Empowerment

I feel empowered. I have the power. I am empowered.

I have empowered you. I’ve been empowered. We empower refugees.

The word empower is often thrown around. Understanding the meaning of empowerment is an important part of embarking in community legal empowerment (CLE) programming.

Empowerment is a reflexive process. An empowered individual exercises agency and asserts her own rights. She has the freedom to improve and live her life, unburdened by unjust limitations. It is a reflexive notion – one where an individual becomes empowered or takes power back in their own hands. She becomes the primary agent in her life to choose what is best for herself.

Ultimately, an empowered person has the choice to exercise her full human rights, including beyond those immediately available to her.

Legal empowerment is used as both a process and a goal. By facilitating tools, resources, and forums, CLE programs support a process by which individuals are agents of their destinies through the use of the law and policies that impact them directly. These programs, through education and capacity and leadership building, focus on what individuals can do for themselves and not what others can do for them. The goal is for individuals to become their own best advocates and take steps to rebuild their lives.

Refugees and empowerment

In the refugee context, a refugee may experience various stages of disempowerment. First, a refugee can experience disempowerment through individual loss caused by the displacement of one’s home, work, and social networks. Second, in a foreign country she may be challenged with disenfranchisement, isolation, increased impoverishment and trauma leading to increased disempowerment. Unaddressed and without effective legal protections, the process of being displaced in combination with state of displacement contribute to an actual loss of agency and empowerment. In short, not only has the refugee lost power to make decisions in her life, but also the sense or feeling that she has that power.

Based on her refugee status alone (and its accompanying negative stigma), she may find her voice and power suppressed due to the fear of arrest and refoulement. Her legal status (or lack thereof), in addition to other refugee qualities, make her vulnerable and victim to powerful state and non-state actors discriminatory actions. Even if there are fair laws in place, a refugee sometimes finds it impossible to enforce her rights before law enforcement and courts. As a result, the combination of a lack of legal and social protections with depleted internal mechanisms leads to the disempowerment of refugees.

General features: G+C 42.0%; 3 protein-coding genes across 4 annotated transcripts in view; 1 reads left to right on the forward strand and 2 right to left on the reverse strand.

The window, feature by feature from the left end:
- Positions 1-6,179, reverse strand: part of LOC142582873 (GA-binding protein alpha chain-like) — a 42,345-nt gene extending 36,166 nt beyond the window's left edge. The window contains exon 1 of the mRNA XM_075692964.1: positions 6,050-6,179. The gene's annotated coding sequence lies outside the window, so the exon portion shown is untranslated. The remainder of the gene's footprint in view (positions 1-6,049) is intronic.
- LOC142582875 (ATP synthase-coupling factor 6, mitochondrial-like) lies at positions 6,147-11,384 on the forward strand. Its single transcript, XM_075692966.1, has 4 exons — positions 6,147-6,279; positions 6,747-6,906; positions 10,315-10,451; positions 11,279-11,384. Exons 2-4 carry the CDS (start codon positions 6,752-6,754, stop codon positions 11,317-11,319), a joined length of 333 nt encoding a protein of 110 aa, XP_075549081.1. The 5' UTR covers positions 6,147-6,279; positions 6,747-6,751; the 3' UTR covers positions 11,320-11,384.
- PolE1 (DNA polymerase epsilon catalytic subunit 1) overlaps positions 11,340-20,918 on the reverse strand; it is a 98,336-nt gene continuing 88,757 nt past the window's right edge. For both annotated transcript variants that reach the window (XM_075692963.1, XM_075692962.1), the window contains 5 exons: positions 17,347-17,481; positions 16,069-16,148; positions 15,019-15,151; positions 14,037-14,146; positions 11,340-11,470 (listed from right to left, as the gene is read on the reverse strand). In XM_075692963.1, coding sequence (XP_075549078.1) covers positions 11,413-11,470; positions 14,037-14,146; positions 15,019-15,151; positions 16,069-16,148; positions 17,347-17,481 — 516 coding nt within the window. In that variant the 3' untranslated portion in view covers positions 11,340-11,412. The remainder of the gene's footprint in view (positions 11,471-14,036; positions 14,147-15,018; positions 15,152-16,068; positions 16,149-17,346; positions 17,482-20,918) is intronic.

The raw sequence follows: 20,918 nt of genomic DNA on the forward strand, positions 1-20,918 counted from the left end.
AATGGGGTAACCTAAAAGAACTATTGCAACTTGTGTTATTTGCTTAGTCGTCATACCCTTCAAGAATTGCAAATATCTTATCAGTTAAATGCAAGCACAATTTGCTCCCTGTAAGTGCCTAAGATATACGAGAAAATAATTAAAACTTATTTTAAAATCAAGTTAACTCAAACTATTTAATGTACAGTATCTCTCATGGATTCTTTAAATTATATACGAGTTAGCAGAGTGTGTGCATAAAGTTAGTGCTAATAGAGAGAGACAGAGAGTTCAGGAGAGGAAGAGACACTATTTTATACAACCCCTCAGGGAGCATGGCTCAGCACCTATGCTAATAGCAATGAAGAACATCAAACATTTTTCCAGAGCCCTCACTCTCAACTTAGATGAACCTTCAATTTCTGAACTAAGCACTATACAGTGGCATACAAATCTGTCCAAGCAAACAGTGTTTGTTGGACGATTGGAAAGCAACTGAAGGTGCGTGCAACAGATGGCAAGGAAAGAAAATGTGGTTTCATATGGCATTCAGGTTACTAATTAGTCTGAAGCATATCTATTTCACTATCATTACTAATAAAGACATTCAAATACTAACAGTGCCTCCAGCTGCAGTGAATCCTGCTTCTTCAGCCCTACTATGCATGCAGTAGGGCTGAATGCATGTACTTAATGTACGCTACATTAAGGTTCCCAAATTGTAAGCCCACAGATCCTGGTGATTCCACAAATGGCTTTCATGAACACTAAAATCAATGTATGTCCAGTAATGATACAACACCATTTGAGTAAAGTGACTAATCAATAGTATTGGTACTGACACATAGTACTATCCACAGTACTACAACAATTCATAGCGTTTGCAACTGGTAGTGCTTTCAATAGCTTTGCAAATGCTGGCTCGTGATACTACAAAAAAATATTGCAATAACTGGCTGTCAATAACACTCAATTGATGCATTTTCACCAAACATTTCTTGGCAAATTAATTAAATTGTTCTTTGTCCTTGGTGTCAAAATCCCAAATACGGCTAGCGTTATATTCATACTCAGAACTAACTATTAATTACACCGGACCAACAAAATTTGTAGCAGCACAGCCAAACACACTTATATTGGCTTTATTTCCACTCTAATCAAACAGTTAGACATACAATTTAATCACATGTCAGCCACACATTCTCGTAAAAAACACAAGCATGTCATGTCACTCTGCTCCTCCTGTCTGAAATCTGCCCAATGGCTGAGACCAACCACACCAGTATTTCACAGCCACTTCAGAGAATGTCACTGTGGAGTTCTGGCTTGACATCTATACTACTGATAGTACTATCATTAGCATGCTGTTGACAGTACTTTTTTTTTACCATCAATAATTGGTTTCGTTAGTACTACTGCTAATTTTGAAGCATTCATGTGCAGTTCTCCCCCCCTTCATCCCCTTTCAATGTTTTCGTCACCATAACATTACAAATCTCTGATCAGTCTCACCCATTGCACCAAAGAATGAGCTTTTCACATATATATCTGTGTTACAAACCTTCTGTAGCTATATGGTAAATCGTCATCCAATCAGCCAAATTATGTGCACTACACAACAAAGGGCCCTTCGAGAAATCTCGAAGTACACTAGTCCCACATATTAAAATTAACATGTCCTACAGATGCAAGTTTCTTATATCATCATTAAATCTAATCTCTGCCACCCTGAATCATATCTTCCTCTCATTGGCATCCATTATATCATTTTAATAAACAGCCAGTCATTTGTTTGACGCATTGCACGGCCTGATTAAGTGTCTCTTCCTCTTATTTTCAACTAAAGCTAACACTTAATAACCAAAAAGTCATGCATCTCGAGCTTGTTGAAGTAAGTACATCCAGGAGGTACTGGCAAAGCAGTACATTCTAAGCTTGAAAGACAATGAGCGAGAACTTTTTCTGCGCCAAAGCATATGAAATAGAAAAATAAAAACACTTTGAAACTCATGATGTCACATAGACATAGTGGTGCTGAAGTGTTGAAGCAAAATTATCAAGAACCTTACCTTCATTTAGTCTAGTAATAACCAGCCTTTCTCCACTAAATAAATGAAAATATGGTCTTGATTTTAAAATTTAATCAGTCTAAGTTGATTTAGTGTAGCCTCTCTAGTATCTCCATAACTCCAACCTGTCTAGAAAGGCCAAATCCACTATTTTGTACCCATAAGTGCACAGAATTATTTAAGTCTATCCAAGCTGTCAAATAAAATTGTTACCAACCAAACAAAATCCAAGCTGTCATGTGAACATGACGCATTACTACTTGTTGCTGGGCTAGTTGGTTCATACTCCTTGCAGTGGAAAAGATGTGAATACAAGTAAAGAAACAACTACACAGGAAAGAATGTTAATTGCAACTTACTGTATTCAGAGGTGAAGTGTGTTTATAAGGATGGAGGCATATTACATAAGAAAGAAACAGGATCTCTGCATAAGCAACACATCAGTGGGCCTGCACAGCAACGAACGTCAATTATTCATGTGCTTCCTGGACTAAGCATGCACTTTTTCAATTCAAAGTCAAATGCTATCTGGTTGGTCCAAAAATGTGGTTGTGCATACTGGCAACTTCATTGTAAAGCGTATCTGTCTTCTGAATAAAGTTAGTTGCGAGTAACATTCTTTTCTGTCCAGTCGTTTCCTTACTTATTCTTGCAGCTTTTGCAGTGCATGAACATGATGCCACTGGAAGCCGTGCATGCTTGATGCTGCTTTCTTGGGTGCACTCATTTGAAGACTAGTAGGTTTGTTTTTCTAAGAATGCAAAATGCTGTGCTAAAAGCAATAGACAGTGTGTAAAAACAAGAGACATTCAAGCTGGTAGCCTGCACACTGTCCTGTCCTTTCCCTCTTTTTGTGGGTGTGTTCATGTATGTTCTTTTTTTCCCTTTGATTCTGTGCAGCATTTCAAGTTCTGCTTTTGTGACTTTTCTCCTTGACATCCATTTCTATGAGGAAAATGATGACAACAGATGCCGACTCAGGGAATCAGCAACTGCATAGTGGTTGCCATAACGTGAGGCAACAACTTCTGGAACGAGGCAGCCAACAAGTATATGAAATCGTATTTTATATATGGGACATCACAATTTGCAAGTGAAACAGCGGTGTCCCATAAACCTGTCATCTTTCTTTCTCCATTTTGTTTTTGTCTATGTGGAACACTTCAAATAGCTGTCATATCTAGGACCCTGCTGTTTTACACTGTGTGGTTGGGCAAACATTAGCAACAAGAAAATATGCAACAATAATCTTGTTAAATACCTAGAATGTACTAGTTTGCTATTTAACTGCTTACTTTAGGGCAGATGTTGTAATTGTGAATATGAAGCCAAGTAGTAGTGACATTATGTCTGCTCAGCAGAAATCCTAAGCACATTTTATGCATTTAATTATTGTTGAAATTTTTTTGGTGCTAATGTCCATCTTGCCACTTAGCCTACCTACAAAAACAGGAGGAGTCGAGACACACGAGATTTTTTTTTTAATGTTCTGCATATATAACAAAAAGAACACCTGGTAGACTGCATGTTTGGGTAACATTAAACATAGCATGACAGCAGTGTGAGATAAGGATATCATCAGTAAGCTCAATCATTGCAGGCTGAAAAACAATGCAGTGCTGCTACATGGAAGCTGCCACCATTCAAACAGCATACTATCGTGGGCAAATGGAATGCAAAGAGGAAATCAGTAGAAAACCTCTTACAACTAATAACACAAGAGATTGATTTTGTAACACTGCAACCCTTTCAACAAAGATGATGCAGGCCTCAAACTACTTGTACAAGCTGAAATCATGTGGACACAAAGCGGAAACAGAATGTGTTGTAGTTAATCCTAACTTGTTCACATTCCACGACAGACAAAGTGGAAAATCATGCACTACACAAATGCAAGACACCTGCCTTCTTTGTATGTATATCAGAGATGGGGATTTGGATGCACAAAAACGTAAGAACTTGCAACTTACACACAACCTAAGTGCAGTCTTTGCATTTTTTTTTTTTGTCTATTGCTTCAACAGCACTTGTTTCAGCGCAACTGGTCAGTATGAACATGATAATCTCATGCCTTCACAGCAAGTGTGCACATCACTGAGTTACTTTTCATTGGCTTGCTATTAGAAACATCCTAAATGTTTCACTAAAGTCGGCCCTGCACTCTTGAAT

Legal empowerment is a vehicle and a goal by which refugees can gain access to justice. It begins when refugees have information on the laws, policies and other dynamics that influence their rights. The law is used as a means to seize and transfer power – understanding that the law and legal mechanisms are a basis for control and development in society. When refugees understand their rights and options in their new legal contexts, they are able to seize power to make better-informed decisions to rebuild their lives. As empowered individuals, refugees understand their rights and are active participants in using the law to claim what is due to them, particularly in contexts where actors systematically marginalize and disenfranchise refugees. Through effective CLE programming, refugees take part to break down these power structures and promote their rights and the accountability of powerful actors and institutions.